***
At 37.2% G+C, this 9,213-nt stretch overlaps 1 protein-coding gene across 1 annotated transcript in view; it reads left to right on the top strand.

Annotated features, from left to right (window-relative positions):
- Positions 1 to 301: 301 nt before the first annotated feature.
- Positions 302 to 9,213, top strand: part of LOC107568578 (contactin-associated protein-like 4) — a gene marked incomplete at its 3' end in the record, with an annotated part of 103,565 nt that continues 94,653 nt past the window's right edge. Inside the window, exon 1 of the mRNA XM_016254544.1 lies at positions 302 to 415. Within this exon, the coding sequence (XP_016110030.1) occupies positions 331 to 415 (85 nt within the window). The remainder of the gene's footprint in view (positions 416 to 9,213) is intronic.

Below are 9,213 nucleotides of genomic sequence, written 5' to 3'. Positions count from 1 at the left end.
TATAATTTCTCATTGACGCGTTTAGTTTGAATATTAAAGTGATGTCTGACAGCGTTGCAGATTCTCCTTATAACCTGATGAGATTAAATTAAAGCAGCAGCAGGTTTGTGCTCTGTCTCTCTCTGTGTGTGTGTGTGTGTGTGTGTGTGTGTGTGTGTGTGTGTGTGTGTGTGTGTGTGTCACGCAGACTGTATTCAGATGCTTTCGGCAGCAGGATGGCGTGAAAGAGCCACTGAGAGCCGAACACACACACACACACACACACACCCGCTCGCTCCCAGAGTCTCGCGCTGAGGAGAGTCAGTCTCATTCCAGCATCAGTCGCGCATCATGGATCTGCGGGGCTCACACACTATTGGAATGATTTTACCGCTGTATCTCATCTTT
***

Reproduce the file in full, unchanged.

At 37.2% G+C, this 9,213-nt stretch overlaps 1 protein-coding gene across 1 annotated transcript in view; it reads left to right on the top strand.

Annotated features, from left to right (window-relative positions):
- Positions 1 to 301: 301 nt before the first annotated feature.
- Positions 302 to 9,213, top strand: part of LOC107568578 (contactin-associated protein-like 4) — a gene marked incomplete at its 3' end in the record, with an annotated part of 103,565 nt that continues 94,653 nt past the window's right edge. Inside the window, exon 1 of the mRNA XM_016254544.1 lies at positions 302 to 415. Within this exon, the coding sequence (XP_016110030.1) occupies positions 331 to 415 (85 nt within the window). The remainder of the gene's footprint in view (positions 416 to 9,213) is intronic.

Below are 9,213 nucleotides of genomic sequence, written 5' to 3'. Positions count from 1 at the left end.
TATAATTTCTCATTGACGCGTTTAGTTTGAATATTAAAGTGATGTCTGACAGCGTTGCAGATTCTCCTTATAACCTGATGAGATTAAATTAAAGCAGCAGCAGGTTTGTGCTCTGTCTCTCTCTGTGTGTGTGTGTGTGTGTGTGTGTGTGTGTGTGTGTGTGTGTGTGTGTGTGTGTGTCACGCAGACTGTATTCAGATGCTTTCGGCAGCAGGATGGCGTGAAAGAGCCACTGAGAGCCGAACACACACACACACACACACACACCCGCTCGCTCCCAGAGTCTCGCGCTGAGGAGAGTCAGTCTCATTCCAGCATCAGTCGCGCATCATGGATCTGCGGGGCTCACACACTATTGGAATGATTTTACCGCTGTATCTCATCTTT